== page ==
The first phase of the San Gabriel plant costing P650 million with 414-megawatt (MW) capacity is expected to be finished by the third quarter of this year. Construction of the second phase will be completed by March, 2016, while phase three will be completed by 2018, together with the construction of the Liquified Natural Gas receiving and regasification facility. By 2019, San Gabriel will deliver a full capacity of 1,242 MW. In his speech at the San Gabriel power plant capsule-laying ceremony in Barangay Sta. Rita, President Aquino said the plant “is expected not merely to meet the demand but to surpass it.” The President said the government will seek a “safe surplus of generating capacity” after the recent calamity in the Visayas forced it to review its energy development plan.


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Meralco at fault—PNoy

Blames firm’s unpreparedness, wrong decision


Aquino with Ambassador to Japan Manuel Lopez, a director of Meralco.

MANILA, JANUARY 14, 2014 (MANILA STANDARD) By Joyce Pangco Panares - PRESIDENT Benigno Aquino III on Tuesday said the P8 per kilowatt-hour increase sought by the Manila Electric Co. (Meralco) was too high, and could have been reduced if the company planned ahead for the shutdown of the Malampaya natural gas plant.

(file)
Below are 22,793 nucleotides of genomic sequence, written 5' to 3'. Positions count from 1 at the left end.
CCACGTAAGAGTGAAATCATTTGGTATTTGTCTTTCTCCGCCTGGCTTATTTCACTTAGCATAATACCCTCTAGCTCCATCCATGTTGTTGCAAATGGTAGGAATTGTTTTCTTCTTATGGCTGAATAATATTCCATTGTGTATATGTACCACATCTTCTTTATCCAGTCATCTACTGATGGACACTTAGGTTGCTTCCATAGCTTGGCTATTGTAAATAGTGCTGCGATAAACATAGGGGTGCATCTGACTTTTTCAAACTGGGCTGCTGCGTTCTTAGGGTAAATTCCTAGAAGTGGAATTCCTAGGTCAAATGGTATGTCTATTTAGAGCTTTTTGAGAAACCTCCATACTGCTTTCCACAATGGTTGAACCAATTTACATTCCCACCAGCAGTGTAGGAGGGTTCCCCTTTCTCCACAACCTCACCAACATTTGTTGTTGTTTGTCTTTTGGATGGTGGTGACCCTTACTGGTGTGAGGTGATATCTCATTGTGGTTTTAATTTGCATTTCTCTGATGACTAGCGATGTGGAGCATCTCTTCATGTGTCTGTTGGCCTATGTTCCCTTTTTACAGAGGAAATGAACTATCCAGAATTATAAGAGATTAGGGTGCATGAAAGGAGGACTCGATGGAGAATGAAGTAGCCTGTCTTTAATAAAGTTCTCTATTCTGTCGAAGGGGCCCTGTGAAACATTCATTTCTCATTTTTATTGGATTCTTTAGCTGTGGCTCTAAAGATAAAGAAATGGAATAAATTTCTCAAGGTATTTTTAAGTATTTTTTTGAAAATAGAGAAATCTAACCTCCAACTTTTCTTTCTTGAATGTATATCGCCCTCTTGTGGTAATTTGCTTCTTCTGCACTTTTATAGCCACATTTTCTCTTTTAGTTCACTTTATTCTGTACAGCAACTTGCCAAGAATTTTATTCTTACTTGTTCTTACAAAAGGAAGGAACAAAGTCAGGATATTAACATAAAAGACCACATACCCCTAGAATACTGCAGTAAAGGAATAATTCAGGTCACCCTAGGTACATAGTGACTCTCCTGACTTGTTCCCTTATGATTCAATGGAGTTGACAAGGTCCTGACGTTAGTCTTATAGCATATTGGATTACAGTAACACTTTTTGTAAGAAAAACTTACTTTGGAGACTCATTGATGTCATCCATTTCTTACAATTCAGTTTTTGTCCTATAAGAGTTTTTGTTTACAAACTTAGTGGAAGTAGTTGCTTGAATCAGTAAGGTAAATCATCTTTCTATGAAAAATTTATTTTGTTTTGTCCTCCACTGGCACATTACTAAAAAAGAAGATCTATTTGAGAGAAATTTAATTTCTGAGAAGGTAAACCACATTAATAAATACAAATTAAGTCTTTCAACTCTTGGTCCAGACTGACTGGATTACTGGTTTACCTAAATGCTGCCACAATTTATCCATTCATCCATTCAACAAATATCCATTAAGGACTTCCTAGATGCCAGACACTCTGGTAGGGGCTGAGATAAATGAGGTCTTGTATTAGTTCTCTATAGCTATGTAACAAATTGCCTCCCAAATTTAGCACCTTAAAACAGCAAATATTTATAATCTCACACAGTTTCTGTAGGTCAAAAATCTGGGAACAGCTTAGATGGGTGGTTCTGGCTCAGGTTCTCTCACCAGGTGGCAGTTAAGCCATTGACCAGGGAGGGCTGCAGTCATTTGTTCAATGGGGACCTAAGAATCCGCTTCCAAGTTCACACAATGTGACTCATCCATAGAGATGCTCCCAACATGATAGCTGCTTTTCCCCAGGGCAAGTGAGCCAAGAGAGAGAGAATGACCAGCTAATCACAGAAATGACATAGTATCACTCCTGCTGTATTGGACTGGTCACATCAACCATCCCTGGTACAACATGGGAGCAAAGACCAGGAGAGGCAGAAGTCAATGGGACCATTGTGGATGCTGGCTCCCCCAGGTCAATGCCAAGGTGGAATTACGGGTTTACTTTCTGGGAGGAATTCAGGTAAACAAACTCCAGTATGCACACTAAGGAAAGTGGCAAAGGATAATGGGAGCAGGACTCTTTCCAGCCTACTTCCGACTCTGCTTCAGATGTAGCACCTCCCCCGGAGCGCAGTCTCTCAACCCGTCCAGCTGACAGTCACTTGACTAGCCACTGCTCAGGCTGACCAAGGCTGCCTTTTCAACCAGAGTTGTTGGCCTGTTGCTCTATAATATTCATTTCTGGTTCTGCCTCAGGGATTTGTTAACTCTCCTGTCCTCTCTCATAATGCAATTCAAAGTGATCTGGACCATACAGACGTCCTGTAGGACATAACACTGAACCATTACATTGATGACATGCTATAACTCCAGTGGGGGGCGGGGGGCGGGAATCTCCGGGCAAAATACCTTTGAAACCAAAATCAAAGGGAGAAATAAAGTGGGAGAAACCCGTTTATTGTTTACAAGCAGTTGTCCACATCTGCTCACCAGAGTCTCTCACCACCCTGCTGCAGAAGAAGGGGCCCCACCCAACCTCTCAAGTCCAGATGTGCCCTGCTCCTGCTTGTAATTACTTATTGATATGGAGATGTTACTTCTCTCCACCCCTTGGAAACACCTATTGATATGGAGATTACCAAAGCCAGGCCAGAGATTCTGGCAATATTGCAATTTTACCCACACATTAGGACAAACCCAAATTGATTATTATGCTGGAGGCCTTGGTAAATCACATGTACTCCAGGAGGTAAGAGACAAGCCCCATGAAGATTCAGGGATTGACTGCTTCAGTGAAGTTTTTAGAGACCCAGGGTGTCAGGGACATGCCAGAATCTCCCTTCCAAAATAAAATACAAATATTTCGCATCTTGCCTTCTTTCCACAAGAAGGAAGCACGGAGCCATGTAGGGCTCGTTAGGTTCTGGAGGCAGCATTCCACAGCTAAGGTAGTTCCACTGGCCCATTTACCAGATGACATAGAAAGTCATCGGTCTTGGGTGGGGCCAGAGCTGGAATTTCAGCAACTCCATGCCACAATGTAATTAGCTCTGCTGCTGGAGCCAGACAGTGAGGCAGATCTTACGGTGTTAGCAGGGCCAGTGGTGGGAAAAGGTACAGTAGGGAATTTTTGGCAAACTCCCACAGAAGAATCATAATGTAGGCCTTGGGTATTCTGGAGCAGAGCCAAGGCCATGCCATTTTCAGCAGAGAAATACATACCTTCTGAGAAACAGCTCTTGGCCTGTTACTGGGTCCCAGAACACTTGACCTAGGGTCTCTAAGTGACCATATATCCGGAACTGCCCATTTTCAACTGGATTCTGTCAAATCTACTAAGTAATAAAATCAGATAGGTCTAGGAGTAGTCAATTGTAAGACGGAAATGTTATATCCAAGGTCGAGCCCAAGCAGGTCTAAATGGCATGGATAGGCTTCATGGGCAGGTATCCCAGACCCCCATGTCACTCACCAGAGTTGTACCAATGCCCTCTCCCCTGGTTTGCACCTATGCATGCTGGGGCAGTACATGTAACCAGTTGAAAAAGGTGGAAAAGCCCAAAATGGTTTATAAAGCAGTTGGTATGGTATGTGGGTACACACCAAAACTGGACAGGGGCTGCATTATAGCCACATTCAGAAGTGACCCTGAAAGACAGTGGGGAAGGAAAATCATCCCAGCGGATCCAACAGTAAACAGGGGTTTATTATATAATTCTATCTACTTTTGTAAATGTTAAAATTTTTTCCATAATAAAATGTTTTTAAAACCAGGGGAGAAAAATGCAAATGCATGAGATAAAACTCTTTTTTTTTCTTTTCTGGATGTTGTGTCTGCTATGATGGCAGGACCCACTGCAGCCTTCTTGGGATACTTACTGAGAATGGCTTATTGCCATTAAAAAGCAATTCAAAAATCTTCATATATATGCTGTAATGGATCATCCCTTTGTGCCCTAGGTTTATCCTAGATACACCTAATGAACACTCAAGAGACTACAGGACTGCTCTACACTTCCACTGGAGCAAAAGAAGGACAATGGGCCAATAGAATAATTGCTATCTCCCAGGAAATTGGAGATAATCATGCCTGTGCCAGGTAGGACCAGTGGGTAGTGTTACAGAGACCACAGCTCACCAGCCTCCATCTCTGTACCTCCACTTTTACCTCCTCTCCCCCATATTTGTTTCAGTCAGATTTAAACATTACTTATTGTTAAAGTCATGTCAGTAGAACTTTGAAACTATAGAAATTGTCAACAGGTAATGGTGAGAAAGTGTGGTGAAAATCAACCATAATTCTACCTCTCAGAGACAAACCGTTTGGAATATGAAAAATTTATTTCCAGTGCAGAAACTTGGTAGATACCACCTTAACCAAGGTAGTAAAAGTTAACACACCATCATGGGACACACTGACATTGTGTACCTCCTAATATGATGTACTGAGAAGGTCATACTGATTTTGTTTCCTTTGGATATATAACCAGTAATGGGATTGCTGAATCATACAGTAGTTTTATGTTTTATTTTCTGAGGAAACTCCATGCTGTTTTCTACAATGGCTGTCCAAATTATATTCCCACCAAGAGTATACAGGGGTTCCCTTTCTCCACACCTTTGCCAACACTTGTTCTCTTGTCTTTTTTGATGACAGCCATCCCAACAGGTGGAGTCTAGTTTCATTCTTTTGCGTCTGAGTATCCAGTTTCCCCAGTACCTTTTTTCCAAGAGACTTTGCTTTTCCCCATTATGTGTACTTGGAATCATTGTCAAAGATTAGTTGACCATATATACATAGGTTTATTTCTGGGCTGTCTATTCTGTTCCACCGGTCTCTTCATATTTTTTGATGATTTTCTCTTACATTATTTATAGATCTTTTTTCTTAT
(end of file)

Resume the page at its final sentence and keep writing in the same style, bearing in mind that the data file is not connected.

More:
“Our impression is there are people who really made a very significant profit from this situation,” the President said, stopping short of confirming allegations that power producers colluded to produce a spike in electricity prices.

Meralco spokesman Joe Zaldarriaga declined to comment on the President’s remark, since the company was not specifically mentioned.

“We’ve already had two meetings on the Meralco increases. The Malampaya shutdown is not an unusual event. It happens every two to three years. It is a foreseeable event,” Aquino said in an interview during the sidelines of the groundbreaking ceremony of the San Gabriel Power Plant in Barangay Sta. Rita in Batangas.

“We don’t think the price increase that is being charged is commensurate to what should have been the case.”

“You (Meralco) know that your power producers will not be able to produce, then you have to find a substitute. So you could have prepared for it; you should have prepared for it,” the President said.

While Aquino said he was eagerly awaiting the resolution of the petition against the rate hikes before the Supreme Court, he said the Energy Regulatory Commission is empowered to “disgorge excessive and unjustifiable profits.”

“As a first step, the Department of Energy is investigating exactly what transpired and why the situation happened. It (the Malampaya shutdown) was a foreseeable event and they could have prepared for it. It appears people did not prepare for it, so we have to identify who is at fault,” he said.